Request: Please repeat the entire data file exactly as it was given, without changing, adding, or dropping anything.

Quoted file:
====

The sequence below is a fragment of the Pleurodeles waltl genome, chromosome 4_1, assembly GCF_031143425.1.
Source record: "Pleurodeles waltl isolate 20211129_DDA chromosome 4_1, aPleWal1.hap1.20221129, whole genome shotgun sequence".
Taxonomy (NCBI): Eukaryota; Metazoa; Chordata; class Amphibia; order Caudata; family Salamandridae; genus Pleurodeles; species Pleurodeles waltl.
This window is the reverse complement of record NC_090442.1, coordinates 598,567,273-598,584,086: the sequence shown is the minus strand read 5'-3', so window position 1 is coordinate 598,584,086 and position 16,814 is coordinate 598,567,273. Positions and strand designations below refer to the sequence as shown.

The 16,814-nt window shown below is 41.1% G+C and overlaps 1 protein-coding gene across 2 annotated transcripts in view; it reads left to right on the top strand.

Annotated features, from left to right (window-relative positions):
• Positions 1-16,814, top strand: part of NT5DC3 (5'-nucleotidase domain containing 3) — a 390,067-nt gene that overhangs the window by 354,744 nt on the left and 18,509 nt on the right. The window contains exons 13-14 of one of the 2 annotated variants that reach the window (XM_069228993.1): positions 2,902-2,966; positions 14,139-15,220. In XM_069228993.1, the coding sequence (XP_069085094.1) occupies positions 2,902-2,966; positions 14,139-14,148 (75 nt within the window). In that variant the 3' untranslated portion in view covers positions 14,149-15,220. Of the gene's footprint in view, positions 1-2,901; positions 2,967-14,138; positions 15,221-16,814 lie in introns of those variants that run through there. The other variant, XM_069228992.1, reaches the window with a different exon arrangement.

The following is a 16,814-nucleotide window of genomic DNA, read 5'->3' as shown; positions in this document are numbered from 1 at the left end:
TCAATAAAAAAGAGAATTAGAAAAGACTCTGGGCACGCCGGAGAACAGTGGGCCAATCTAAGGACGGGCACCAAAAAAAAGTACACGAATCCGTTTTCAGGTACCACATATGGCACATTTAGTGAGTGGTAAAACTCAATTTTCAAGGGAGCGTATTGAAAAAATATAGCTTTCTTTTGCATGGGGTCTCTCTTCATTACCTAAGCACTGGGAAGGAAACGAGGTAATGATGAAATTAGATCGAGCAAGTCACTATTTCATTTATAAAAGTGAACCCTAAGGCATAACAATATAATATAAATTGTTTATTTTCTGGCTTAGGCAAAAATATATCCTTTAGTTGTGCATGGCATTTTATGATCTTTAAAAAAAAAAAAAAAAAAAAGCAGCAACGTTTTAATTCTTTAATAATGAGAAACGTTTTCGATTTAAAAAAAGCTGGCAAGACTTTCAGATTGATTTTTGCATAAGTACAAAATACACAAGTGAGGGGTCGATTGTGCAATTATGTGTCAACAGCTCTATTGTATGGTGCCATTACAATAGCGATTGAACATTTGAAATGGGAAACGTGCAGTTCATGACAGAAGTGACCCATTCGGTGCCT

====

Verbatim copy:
The sequence below is a fragment of the Pleurodeles waltl genome, chromosome 4_1, assembly GCF_031143425.1.
Source record: "Pleurodeles waltl isolate 20211129_DDA chromosome 4_1, aPleWal1.hap1.20221129, whole genome shotgun sequence".
Taxonomy (NCBI): Eukaryota; Metazoa; Chordata; class Amphibia; order Caudata; family Salamandridae; genus Pleurodeles; species Pleurodeles waltl.
This window is the reverse complement of record NC_090442.1, coordinates 598,567,273-598,584,086: the sequence shown is the minus strand read 5'-3', so window position 1 is coordinate 598,584,086 and position 16,814 is coordinate 598,567,273. Positions and strand designations below refer to the sequence as shown.

The 16,814-nt window shown below is 41.1% G+C and overlaps 1 protein-coding gene across 2 annotated transcripts in view; it reads left to right on the top strand.

Annotated features, from left to right (window-relative positions):
• Positions 1-16,814, top strand: part of NT5DC3 (5'-nucleotidase domain containing 3) — a 390,067-nt gene that overhangs the window by 354,744 nt on the left and 18,509 nt on the right. The window contains exons 13-14 of one of the 2 annotated variants that reach the window (XM_069228993.1): positions 2,902-2,966; positions 14,139-15,220. In XM_069228993.1, the coding sequence (XP_069085094.1) occupies positions 2,902-2,966; positions 14,139-14,148 (75 nt within the window). In that variant the 3' untranslated portion in view covers positions 14,149-15,220. Of the gene's footprint in view, positions 1-2,901; positions 2,967-14,138; positions 15,221-16,814 lie in introns of those variants that run through there. The other variant, XM_069228992.1, reaches the window with a different exon arrangement.

The following is a 16,814-nucleotide window of genomic DNA, read 5'->3' as shown; positions in this document are numbered from 1 at the left end:
TCAATAAAAAAGAGAATTAGAAAAGACTCTGGGCACGCCGGAGAACAGTGGGCCAATCTAAGGACGGGCACCAAAAAAAAGTACACGAATCCGTTTTCAGGTACCACATATGGCACATTTAGTGAGTGGTAAAACTCAATTTTCAAGGGAGCGTATTGAAAAAATATAGCTTTCTTTTGCATGGGGTCTCTCTTCATTACCTAAGCACTGGGAAGGAAACGAGGTAATGATGAAATTAGATCGAGCAAGTCACTATTTCATTTATAAAAGTGAACCCTAAGGCATAACAATATAATATAAATTGTTTATTTTCTGGCTTAGGCAAAAATATATCCTTTAGTTGTGCATGGCATTTTATGATCTTTAAAAAAAAAAAAAAAAAAAAGCAGCAACGTTTTAATTCTTTAATAATGAGAAACGTTTTCGATTTAAAAAAAGCTGGCAAGACTTTCAGATTGATTTTTGCATAAGTACAAAATACACAAGTGAGGGGTCGATTGTGCAATTATGTGTCAACAGCTCTATTGTATGGTGCCATTACAATAGCGATTGAACATTTGAAATGGGAAACGTGCAGTTCATGACAGAAGTGACCCATTCGGTGCCT